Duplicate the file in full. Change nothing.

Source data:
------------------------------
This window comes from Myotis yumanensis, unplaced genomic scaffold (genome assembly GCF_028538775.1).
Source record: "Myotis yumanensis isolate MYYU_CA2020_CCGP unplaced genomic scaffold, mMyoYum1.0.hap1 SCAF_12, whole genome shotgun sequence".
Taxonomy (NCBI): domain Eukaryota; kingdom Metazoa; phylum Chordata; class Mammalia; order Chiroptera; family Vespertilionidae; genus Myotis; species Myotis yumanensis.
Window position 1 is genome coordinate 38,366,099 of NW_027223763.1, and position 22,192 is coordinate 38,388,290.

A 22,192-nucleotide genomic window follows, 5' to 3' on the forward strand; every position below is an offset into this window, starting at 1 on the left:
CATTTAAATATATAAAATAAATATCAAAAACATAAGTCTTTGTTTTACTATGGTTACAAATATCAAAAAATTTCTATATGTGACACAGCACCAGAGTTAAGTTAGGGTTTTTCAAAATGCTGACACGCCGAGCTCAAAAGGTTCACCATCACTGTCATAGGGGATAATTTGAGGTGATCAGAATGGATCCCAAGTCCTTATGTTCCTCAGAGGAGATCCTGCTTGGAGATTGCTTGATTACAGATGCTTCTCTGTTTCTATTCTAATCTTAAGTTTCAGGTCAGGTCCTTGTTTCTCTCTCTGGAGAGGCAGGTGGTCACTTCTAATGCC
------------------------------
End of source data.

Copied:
This window comes from Myotis yumanensis, unplaced genomic scaffold (genome assembly GCF_028538775.1).
Source record: "Myotis yumanensis isolate MYYU_CA2020_CCGP unplaced genomic scaffold, mMyoYum1.0.hap1 SCAF_12, whole genome shotgun sequence".
Taxonomy (NCBI): domain Eukaryota; kingdom Metazoa; phylum Chordata; class Mammalia; order Chiroptera; family Vespertilionidae; genus Myotis; species Myotis yumanensis.
Window position 1 is genome coordinate 38,366,099 of NW_027223763.1, and position 22,192 is coordinate 38,388,290.

A 22,192-nucleotide genomic window follows, 5' to 3' on the forward strand; every position below is an offset into this window, starting at 1 on the left:
CATTTAAATATATAAAATAAATATCAAAAACATAAGTCTTTGTTTTACTATGGTTACAAATATCAAAAAATTTCTATATGTGACACAGCACCAGAGTTAAGTTAGGGTTTTTCAAAATGCTGACACGCCGAGCTCAAAAGGTTCACCATCACTGTCATAGGGGATAATTTGAGGTGATCAGAATGGATCCCAAGTCCTTATGTTCCTCAGAGGAGATCCTGCTTGGAGATTGCTTGATTACAGATGCTTCTCTGTTTCTATTCTAATCTTAAGTTTCAGGTCAGGTCCTTGTTTCTCTCTCTGGAGAGGCAGGTGGTCACTTCTAATGCC